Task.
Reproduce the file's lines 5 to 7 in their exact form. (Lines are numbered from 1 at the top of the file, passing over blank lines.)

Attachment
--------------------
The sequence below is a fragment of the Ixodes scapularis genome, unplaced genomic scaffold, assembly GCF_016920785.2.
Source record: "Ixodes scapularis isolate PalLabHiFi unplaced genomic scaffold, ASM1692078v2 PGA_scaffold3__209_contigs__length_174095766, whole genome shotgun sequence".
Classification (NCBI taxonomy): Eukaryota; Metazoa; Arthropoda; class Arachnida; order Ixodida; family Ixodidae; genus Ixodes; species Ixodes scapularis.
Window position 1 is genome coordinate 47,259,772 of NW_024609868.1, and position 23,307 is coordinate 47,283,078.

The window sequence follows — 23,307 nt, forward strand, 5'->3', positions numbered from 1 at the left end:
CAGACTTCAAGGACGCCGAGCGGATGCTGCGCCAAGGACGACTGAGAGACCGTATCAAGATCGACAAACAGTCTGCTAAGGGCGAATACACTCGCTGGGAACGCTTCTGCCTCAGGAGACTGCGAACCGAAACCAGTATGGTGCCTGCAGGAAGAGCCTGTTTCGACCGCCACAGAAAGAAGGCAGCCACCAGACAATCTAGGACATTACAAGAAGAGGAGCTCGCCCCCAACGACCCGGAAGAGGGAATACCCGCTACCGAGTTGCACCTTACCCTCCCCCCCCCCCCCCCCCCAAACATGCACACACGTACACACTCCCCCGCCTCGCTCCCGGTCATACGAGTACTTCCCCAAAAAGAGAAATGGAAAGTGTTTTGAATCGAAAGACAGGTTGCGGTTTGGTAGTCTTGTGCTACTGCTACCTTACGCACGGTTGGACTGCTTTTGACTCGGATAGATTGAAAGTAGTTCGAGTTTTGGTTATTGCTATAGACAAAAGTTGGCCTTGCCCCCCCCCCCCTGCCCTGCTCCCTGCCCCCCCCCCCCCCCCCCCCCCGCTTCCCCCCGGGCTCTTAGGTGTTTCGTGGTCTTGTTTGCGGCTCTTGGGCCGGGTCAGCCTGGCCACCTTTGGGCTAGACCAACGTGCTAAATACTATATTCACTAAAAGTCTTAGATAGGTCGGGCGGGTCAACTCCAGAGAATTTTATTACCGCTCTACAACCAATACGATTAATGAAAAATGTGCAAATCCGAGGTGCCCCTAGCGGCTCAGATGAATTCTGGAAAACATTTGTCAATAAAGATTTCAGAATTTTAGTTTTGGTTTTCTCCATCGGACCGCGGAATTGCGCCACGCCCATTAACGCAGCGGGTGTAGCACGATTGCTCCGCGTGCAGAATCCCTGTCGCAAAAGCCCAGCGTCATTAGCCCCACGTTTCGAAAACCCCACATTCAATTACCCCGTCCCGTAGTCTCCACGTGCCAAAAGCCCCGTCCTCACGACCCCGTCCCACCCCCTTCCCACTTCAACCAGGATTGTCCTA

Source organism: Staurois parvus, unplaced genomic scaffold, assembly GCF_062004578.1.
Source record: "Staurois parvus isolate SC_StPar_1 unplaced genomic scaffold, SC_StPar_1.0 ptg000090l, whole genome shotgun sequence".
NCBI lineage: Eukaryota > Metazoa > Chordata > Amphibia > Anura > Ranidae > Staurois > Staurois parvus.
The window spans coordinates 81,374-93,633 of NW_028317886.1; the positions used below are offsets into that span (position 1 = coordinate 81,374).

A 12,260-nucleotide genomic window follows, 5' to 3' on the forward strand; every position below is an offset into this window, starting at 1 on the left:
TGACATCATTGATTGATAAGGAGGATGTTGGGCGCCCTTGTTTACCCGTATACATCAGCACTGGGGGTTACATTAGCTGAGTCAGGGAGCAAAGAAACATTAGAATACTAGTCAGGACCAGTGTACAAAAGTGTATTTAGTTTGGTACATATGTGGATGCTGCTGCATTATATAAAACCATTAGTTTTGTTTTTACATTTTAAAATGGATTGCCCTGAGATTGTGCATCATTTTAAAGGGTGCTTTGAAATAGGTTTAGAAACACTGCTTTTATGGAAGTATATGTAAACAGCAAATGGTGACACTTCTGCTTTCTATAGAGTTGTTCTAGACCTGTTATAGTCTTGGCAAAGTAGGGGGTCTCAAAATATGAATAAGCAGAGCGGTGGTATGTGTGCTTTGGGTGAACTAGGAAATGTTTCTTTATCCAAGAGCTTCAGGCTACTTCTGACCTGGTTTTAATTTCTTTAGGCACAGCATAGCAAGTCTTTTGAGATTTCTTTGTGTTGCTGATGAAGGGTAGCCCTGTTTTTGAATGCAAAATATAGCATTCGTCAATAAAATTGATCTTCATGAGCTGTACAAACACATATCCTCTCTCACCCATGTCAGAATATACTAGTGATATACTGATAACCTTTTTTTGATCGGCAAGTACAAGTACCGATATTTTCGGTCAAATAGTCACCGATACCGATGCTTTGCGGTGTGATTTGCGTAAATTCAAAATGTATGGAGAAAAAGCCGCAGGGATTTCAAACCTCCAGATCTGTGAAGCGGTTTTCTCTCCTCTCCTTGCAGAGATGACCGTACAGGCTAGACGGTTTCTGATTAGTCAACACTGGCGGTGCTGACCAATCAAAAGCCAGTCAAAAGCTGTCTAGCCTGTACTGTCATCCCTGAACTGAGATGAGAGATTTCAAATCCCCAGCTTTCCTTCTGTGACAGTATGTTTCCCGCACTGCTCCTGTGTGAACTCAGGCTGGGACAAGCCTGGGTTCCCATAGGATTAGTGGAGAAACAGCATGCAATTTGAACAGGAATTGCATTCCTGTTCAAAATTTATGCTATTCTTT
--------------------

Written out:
The window sequence follows — 23,307 nt, forward strand, 5'->3', positions numbered from 1 at the left end:
CAGACTTCAAGGACGCCGAGCGGATGCTGCGCCAAGGACGACTGAGAGACCGTATCAAGATCGACAAACAGTCTGCTAAGGGCGAATACACTCGCTGGGAACGCTTCTGCCTCAGGAGACTGCGAACCGAAACCAGTATGGTGCCTGCAGGAAGAGCCTGTTTCGACCGCCACAGAAAGAAGGCAGCCACCAGACAATCTAGGACATTACAAGAAGAGGAGCTCGCCCCCAACGACCCGGAAGAGGGAATACCCGCTACCGAGTTGCACCTTACCCTCCCCCCCCCCCCCCCCCCAAACATGCACACACGTACACACTCCCCCGCCTCGCTCCCGGTCATACGAGTACTTCCCCAAAAAGAGAAATGGAAAGTGTTTTGAATCGAAAGACAGGTTGCGGTTTGGTAGTCTTGTGCTACTGCTACCTTACGCACGGTTGGACTGCTTTTGACTCGGATAGATTGAAAGTAGTTCGAGTTTTGGTTATTGCTATAGACAAAAGTTGGCCTTGCCCCCCCCCCCCTGCCCTGCTCCCTGCCCCCCCCCCCCCCCCCCCCCCGCTTCCCCCCGGGCTCTTAGGTGTTTCGTGGTCTTGTTTGCGGCTCTTGGGCCGGGTCAGCCTGGCCACCTTTGGGCTAGACCAACGTGCTAAATACTATATTCACTAAAAGTCTTAGATAGGTCGGGCGGGTCAACTCCAGAGAATTTTATTACCGCTCTACAACCAATACGATTAATGAAAAATGTGCAAATCCGAGGTGCCCCTAGCGGCTCAGATGAATTCTGGAAAACATTTGTCAATAAAGATTTCAGAATTTTAGTTTTGGTTTTCTCCATCGGACCGCGGAATTGCGCCACGCCCATTAACGCAGCGGGTGTAGCACGATTGCTCCGCGTGCAGAATCCCTGTCGCAAAAGCCCAGCGTCATTAGCCCCACGTTTCGAAAACCCCACATTCAATTACCCCGTCCCGTAGTCTCCACGTGCCAAAAGCCCCGTCCTCACGACCCCGTCCCACCCCCTTCCCACTTCAACCAGGATTGTCCTA

Source organism: Staurois parvus, unplaced genomic scaffold, assembly GCF_062004578.1.